|Targeted News Service|
In 2011, the percent of Americans under age 65 covered by employer-sponsored health insurance (ESI) declined for the eleventh year in a row, finds a new
Because most Americans, particularly those under age 65, rely on health insurance offered through their jobs, the fall in employer-sponsored health insurance is expected at a time when the economy is struggling. However, the fall in ESI started long before the Great Recession. As many as 29 million more people under age 65 would have had ESI in 2011 if the coverage rate had remained at the 2000 level, 69.2 percent. And workers age 19 to 64 were nearly 30 percent more likely to be uninsured in 2011 than in 2000.
Public health insurance, primarily in the form of
Through provisions in the Patient Protection and Affordable Care Act (also known as health reform) that took effect in 2010, young adults up to age 26 were able to secure health insurance coverage through their parents' health insurance policies. While this provision appears to improve the low coverage rates for 19- to 25-year-olds, coverage for young adults through this avenue is dependent on parental coverage, which has suffered in recent years due to the struggling economy. Furthermore, young adults whose parents do not have the advantage of ESI (disproportionately non-whites and/or those with less education and/or lower incomes) are not able to take advantage of this provision.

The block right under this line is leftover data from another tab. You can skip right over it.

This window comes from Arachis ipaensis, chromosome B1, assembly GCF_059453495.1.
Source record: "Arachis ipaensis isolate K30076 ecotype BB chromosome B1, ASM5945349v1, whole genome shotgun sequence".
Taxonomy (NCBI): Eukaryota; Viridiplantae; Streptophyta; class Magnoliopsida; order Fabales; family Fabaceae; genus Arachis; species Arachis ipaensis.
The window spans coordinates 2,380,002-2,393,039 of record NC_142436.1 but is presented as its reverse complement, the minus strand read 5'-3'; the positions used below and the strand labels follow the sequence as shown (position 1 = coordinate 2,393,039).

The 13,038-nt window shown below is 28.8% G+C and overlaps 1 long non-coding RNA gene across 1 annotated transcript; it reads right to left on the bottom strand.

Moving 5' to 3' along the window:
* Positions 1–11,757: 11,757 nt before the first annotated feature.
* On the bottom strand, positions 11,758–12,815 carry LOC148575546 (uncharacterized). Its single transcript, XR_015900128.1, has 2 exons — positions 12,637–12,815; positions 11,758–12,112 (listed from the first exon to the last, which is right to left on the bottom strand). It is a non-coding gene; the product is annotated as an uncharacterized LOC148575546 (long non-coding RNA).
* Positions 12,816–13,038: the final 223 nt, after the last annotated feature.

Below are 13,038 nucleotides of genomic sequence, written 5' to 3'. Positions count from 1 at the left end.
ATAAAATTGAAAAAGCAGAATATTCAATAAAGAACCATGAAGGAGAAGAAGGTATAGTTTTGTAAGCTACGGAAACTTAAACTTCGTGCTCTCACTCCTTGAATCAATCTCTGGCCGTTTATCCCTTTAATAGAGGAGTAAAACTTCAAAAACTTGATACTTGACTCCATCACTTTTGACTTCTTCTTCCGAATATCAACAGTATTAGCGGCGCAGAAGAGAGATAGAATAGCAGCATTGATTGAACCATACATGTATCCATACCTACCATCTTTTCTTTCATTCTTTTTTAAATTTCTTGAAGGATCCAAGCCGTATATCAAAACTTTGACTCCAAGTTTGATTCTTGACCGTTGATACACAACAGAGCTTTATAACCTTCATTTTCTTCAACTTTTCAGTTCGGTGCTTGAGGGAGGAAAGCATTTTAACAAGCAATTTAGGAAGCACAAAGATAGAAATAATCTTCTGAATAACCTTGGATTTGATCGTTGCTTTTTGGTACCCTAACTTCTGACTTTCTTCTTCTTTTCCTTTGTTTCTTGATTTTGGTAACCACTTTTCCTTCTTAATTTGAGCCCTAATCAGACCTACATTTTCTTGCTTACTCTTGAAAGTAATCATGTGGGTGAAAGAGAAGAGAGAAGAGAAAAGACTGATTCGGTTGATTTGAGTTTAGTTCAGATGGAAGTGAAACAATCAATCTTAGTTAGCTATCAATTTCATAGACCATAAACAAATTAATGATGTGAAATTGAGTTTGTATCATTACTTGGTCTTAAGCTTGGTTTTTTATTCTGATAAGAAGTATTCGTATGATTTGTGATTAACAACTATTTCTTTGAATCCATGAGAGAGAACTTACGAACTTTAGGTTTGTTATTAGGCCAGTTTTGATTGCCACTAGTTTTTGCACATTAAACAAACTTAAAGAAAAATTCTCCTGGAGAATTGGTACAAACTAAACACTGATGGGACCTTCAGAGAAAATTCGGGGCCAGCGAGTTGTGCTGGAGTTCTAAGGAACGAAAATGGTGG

"Employer-sponsored health insurance is increasingly failing American families, causing far too many people to fall through the cracks," Gould said. "While provisions in the Patient Protection and Affordable Care Act have helped mitigate the trend and will help more individuals and families in the future, the labor market's insufficient job creation and workers' ever-decreasing bargaining power will likely lead to further losses in employer-sponsored insurance coverage before major relief from health reform materializes."
Below is a list of state groups offering a state-level analysis of the findings published in this report: